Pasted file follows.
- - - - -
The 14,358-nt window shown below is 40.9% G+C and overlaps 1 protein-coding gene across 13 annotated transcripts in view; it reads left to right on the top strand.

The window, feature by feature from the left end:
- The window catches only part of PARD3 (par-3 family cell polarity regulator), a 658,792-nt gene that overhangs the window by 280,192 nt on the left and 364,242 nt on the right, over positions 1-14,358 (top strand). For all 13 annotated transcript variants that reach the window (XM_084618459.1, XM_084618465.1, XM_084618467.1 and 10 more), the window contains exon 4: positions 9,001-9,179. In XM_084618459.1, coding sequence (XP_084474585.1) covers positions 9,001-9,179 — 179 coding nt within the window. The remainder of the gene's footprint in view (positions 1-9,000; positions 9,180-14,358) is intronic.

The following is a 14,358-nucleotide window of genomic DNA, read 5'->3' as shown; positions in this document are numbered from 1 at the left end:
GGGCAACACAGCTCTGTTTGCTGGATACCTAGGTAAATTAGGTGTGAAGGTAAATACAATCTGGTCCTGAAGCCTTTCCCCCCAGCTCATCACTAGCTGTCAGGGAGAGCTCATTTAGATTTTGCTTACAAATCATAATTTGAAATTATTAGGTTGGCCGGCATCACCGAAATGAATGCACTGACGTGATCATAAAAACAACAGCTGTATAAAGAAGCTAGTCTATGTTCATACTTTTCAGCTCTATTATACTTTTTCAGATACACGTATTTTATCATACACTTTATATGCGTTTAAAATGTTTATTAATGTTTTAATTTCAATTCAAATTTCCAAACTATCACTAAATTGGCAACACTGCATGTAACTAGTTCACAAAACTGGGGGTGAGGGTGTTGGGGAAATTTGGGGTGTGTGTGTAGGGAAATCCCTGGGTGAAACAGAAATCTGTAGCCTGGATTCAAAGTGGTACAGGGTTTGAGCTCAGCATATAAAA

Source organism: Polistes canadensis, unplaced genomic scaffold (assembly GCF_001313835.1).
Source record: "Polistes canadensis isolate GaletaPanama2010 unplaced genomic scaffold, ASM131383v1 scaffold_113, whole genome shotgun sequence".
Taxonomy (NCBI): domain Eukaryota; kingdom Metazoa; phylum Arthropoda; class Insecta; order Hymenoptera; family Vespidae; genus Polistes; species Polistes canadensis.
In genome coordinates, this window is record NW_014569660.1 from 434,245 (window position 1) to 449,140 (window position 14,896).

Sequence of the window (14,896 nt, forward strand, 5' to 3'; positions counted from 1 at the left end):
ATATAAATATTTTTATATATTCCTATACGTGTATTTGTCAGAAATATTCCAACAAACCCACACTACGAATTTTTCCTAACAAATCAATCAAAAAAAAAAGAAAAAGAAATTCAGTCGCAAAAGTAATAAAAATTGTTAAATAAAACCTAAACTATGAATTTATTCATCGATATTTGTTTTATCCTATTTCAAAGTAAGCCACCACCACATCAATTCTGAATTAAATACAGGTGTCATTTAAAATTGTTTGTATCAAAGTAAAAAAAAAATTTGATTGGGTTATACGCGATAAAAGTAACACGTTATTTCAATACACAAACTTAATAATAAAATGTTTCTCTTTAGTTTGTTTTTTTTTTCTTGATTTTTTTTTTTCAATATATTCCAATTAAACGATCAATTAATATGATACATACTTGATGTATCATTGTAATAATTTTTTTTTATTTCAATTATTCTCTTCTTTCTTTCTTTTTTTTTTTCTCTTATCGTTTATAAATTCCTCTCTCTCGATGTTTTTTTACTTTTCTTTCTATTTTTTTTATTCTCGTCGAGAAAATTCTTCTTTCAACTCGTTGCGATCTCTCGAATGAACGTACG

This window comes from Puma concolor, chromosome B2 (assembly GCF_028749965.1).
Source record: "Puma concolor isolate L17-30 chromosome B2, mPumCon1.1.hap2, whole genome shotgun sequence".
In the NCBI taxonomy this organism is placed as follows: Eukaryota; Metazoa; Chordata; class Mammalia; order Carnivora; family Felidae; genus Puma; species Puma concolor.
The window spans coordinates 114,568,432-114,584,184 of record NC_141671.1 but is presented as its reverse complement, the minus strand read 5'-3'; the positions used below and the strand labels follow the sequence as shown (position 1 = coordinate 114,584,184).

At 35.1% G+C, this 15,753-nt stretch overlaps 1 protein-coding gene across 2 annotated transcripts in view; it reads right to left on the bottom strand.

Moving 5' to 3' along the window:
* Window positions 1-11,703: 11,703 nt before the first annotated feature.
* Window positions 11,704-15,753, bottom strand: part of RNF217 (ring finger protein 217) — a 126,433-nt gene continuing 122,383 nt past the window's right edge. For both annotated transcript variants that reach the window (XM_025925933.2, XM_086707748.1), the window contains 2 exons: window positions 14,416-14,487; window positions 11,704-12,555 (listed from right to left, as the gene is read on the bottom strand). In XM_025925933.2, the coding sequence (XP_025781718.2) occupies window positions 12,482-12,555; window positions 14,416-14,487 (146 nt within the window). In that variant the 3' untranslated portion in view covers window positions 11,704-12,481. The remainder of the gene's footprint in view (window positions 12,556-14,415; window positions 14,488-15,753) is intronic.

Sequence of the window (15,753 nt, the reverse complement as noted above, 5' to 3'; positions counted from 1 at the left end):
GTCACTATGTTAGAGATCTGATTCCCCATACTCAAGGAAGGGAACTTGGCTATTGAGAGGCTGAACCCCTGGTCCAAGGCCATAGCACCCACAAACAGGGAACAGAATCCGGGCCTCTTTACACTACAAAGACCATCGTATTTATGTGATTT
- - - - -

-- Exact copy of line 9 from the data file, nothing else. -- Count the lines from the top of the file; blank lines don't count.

In genome coordinates, this window is record NW_014569660.1 from 434,245 (window position 1) to 449,140 (window position 14,896).